For many Filipinos, the 60th anniversary Mutual Defence Treaty is a sad reminder that the sun has yet to set over the nation’s long colonial history. Nearly seven decades after independence, the country still suffers from US dominance in almost every aspect of society. One US official put it this way in a leaked 2009 diplomatic cable: “No nation has the sort of special relationship with the Philippines that we do. No nation has our degree of access, acceptability or influence” (09MANILA612).
Under the Visiting Forces Agreement, a contentious mutual defence accord signed in 1999, US troops can enter the Philippines without a visa and without informing the Philippine public - or even the government - of the specifics of their activities.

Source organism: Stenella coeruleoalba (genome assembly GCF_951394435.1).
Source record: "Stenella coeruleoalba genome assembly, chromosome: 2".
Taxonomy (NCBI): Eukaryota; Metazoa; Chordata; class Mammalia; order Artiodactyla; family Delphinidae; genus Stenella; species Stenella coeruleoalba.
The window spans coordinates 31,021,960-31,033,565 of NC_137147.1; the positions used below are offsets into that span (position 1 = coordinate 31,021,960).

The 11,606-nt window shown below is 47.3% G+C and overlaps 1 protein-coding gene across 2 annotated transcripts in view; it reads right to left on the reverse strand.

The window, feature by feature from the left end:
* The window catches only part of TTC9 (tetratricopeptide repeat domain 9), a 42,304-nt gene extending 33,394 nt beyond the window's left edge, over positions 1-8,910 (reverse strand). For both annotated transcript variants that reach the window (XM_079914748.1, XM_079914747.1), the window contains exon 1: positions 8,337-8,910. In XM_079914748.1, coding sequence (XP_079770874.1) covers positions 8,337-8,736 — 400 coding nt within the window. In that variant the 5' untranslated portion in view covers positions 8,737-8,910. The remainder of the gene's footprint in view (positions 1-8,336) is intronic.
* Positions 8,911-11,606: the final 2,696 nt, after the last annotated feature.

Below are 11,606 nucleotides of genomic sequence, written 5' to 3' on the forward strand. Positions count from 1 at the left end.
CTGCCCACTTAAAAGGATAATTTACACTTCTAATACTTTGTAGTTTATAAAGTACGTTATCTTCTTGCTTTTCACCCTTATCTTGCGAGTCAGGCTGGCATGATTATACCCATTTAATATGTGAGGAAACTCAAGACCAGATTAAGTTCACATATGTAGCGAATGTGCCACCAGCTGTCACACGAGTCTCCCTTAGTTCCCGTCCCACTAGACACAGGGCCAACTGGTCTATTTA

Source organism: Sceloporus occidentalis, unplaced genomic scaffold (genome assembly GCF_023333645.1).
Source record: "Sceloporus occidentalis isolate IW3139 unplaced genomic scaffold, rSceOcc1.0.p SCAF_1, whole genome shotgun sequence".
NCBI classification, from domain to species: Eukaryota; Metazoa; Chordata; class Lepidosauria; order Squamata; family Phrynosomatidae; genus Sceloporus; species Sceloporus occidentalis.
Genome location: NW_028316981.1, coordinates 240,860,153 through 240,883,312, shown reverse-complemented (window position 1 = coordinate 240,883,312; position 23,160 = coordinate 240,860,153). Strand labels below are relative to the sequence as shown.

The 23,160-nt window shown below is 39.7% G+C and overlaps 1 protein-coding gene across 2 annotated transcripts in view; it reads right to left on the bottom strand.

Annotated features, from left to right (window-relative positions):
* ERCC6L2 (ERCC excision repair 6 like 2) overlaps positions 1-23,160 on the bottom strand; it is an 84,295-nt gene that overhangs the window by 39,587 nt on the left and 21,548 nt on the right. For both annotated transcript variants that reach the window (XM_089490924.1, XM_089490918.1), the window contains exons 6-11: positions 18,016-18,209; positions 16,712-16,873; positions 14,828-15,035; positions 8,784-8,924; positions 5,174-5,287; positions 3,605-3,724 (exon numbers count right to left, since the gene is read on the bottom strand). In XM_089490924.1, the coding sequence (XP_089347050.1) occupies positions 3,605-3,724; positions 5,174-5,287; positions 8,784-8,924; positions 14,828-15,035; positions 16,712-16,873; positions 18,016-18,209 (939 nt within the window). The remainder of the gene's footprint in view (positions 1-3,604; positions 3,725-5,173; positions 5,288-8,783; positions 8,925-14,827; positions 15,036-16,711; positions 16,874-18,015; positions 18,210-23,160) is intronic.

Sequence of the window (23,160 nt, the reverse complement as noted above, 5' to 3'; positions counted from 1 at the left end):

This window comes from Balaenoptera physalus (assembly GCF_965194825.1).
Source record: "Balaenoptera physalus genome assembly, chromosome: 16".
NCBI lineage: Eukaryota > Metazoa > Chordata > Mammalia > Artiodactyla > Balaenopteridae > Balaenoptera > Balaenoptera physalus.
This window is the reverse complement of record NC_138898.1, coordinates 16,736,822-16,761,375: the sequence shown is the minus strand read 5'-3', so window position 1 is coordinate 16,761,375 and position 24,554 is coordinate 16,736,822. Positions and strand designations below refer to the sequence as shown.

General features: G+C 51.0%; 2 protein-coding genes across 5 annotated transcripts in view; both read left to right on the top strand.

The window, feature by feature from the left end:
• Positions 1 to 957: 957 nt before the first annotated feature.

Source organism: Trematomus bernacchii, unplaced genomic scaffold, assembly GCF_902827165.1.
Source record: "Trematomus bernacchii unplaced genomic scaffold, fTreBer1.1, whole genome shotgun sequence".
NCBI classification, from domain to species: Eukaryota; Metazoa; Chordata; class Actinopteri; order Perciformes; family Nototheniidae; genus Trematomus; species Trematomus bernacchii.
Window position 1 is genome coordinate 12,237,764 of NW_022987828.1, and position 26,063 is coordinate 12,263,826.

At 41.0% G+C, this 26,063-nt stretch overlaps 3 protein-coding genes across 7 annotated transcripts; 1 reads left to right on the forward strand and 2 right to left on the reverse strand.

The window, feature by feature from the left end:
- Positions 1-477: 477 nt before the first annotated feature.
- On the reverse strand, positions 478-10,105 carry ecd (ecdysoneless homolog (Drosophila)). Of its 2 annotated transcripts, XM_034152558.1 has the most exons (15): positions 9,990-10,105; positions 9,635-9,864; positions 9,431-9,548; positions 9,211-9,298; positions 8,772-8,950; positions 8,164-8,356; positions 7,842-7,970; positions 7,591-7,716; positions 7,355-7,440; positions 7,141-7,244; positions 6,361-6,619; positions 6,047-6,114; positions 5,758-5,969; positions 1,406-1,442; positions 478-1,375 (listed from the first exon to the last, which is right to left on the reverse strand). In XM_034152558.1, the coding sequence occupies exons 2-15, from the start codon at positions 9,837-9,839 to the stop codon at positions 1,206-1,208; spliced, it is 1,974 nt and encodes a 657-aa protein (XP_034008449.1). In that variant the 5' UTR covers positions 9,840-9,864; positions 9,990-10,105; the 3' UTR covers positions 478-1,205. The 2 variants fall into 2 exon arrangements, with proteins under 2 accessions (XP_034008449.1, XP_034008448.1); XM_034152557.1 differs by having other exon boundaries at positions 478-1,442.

If it is within their power to do so, why don’t the Americans - supposed harbingers of democracy worldwide - do more to end human rights abuses in the Philippines?
“They want advances on economic interests, investments in Mindanao and other parts of the country,” said Renato Reyes Jr, secretary-general of Bayan, a nationalist civil society group. “In the region, they want to use the Philippines as a base for power projection in southeast Asia, including projection of power towards China … it provides the US with a base in advancing its hegemonic interests in the region,” Reyes added.
WikiLeaks has helped confirm these arguments. A 2007 cable revealed that “based on incomplete data and unconfirmed reports, the Philippines may have untapped mineral wealth worth between US $840bn and US $1tn”, adding that “multinational firms are already eyeing areas in Mindanao for possible projects”.